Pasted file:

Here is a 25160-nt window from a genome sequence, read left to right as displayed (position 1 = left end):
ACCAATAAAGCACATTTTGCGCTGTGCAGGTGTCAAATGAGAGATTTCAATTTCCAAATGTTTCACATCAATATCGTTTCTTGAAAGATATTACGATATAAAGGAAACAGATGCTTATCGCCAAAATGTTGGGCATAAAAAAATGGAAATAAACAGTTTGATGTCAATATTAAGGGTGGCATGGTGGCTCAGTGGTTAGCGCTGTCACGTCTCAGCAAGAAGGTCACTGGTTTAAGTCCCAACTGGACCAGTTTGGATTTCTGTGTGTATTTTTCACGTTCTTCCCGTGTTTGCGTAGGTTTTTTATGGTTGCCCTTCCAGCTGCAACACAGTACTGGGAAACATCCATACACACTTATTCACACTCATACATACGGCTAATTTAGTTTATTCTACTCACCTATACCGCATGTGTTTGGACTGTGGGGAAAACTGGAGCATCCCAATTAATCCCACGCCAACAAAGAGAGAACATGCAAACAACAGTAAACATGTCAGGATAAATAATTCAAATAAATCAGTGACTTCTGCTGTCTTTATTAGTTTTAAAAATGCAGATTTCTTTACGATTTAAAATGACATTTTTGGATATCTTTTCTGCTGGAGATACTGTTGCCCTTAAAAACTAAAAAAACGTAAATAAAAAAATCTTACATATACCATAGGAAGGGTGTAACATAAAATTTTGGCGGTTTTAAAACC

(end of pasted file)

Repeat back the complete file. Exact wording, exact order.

Here is a 25160-nt window from a genome sequence, read left to right as displayed (position 1 = left end):
ACCAATAAAGCACATTTTGCGCTGTGCAGGTGTCAAATGAGAGATTTCAATTTCCAAATGTTTCACATCAATATCGTTTCTTGAAAGATATTACGATATAAAGGAAACAGATGCTTATCGCCAAAATGTTGGGCATAAAAAAATGGAAATAAACAGTTTGATGTCAATATTAAGGGTGGCATGGTGGCTCAGTGGTTAGCGCTGTCACGTCTCAGCAAGAAGGTCACTGGTTTAAGTCCCAACTGGACCAGTTTGGATTTCTGTGTGTATTTTTCACGTTCTTCCCGTGTTTGCGTAGGTTTTTTATGGTTGCCCTTCCAGCTGCAACACAGTACTGGGAAACATCCATACACACTTATTCACACTCATACATACGGCTAATTTAGTTTATTCTACTCACCTATACCGCATGTGTTTGGACTGTGGGGAAAACTGGAGCATCCCAATTAATCCCACGCCAACAAAGAGAGAACATGCAAACAACAGTAAACATGTCAGGATAAATAATTCAAATAAATCAGTGACTTCTGCTGTCTTTATTAGTTTTAAAAATGCAGATTTCTTTACGATTTAAAATGACATTTTTGGATATCTTTTCTGCTGGAGATACTGTTGCCCTTAAAAACTAAAAAAACGTAAATAAAAAAATCTTACATATACCATAGGAAGGGTGTAACATAAAATTTTGGCGGTTTTAAAACC